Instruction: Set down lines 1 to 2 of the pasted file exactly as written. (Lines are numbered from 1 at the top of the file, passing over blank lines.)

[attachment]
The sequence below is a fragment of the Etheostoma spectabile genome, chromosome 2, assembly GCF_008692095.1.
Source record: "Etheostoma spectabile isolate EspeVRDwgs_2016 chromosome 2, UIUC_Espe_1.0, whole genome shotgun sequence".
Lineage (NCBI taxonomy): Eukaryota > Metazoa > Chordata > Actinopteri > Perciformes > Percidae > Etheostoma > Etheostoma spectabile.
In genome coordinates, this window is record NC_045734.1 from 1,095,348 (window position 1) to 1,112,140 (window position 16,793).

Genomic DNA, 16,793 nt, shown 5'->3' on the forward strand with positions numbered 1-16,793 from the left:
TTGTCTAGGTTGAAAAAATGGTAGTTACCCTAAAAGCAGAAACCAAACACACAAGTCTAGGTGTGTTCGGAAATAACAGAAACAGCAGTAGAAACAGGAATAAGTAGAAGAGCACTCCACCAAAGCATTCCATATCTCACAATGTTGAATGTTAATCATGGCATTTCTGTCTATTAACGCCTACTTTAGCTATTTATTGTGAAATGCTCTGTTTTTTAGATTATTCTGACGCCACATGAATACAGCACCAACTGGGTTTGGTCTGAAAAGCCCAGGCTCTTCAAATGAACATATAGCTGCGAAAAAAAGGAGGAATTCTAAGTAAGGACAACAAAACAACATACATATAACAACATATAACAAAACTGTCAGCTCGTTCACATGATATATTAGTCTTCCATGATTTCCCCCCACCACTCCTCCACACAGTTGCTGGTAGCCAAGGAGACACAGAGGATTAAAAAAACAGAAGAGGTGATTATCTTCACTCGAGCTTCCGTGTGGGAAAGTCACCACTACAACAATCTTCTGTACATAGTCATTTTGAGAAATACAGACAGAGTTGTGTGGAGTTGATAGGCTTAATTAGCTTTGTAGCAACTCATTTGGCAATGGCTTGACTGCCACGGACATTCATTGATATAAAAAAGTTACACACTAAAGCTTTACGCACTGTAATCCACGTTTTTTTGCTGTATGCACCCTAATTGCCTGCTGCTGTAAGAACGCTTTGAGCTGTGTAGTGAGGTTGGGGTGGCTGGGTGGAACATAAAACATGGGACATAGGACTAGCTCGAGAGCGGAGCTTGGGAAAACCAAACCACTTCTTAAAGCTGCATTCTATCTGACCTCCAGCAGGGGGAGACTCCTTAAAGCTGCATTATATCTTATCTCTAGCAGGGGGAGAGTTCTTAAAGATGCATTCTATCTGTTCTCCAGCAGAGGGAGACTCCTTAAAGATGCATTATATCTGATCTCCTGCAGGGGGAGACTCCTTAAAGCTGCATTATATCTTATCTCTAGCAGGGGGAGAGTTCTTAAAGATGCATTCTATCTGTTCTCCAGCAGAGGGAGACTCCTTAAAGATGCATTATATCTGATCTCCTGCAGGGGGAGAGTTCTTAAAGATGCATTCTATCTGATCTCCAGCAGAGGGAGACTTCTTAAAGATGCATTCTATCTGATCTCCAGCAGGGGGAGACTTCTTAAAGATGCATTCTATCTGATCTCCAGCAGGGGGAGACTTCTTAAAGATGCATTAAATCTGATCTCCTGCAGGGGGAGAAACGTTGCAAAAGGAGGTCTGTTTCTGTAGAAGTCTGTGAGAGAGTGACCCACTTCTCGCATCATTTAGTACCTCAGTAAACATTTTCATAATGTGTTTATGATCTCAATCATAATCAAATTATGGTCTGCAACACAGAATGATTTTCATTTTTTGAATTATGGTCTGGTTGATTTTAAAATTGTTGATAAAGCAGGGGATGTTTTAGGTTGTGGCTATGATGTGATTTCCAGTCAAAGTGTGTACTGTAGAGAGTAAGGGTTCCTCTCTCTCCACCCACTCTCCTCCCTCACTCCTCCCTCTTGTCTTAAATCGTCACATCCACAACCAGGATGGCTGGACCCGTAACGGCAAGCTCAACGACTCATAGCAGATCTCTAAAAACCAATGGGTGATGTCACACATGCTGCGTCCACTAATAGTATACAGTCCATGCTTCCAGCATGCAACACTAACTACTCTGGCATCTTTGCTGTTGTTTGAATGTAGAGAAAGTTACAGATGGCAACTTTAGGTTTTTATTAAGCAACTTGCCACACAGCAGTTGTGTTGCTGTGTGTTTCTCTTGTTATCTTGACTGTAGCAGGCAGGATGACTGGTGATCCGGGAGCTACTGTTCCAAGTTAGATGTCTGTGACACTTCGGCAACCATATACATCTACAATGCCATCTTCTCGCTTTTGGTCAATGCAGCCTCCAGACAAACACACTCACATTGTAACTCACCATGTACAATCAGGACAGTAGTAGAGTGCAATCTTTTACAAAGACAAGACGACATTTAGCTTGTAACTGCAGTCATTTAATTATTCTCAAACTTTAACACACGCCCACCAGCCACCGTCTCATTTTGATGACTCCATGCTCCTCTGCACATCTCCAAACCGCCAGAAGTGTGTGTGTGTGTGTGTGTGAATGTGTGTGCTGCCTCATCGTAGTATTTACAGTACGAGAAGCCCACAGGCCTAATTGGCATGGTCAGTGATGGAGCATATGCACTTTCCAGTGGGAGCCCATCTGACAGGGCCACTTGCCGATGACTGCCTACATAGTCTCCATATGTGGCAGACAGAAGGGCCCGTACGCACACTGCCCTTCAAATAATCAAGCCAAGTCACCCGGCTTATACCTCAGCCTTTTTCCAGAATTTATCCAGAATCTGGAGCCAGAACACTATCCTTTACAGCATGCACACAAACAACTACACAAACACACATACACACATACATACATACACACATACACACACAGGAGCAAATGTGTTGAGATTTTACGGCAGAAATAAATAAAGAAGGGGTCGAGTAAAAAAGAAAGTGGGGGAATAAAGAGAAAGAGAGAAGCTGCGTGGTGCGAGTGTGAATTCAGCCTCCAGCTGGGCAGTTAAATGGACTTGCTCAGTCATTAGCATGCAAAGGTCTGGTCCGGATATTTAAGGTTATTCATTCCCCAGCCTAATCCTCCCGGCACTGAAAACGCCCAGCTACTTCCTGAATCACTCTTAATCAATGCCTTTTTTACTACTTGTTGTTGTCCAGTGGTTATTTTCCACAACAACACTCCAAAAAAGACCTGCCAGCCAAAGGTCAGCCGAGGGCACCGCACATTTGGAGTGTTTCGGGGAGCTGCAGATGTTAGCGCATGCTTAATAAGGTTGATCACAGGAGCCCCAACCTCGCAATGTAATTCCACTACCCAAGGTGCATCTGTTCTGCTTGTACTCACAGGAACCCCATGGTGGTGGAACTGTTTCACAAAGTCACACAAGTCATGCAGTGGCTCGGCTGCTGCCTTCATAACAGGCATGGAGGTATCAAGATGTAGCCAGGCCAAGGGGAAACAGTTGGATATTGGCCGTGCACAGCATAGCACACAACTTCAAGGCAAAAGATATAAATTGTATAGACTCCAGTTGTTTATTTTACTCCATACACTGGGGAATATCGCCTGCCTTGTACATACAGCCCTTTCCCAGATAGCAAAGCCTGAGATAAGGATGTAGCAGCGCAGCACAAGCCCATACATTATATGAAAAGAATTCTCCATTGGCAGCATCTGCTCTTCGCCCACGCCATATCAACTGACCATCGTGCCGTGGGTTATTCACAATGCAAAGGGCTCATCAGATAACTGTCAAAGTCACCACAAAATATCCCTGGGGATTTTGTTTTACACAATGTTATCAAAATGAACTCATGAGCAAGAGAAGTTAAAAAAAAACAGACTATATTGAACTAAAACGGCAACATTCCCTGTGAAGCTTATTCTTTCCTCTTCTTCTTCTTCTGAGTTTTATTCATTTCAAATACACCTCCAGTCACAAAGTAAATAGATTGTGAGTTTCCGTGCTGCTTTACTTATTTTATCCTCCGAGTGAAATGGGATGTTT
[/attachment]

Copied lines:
The sequence below is a fragment of the Etheostoma spectabile genome, chromosome 2, assembly GCF_008692095.1.
Source record: "Etheostoma spectabile isolate EspeVRDwgs_2016 chromosome 2, UIUC_Espe_1.0, whole genome shotgun sequence".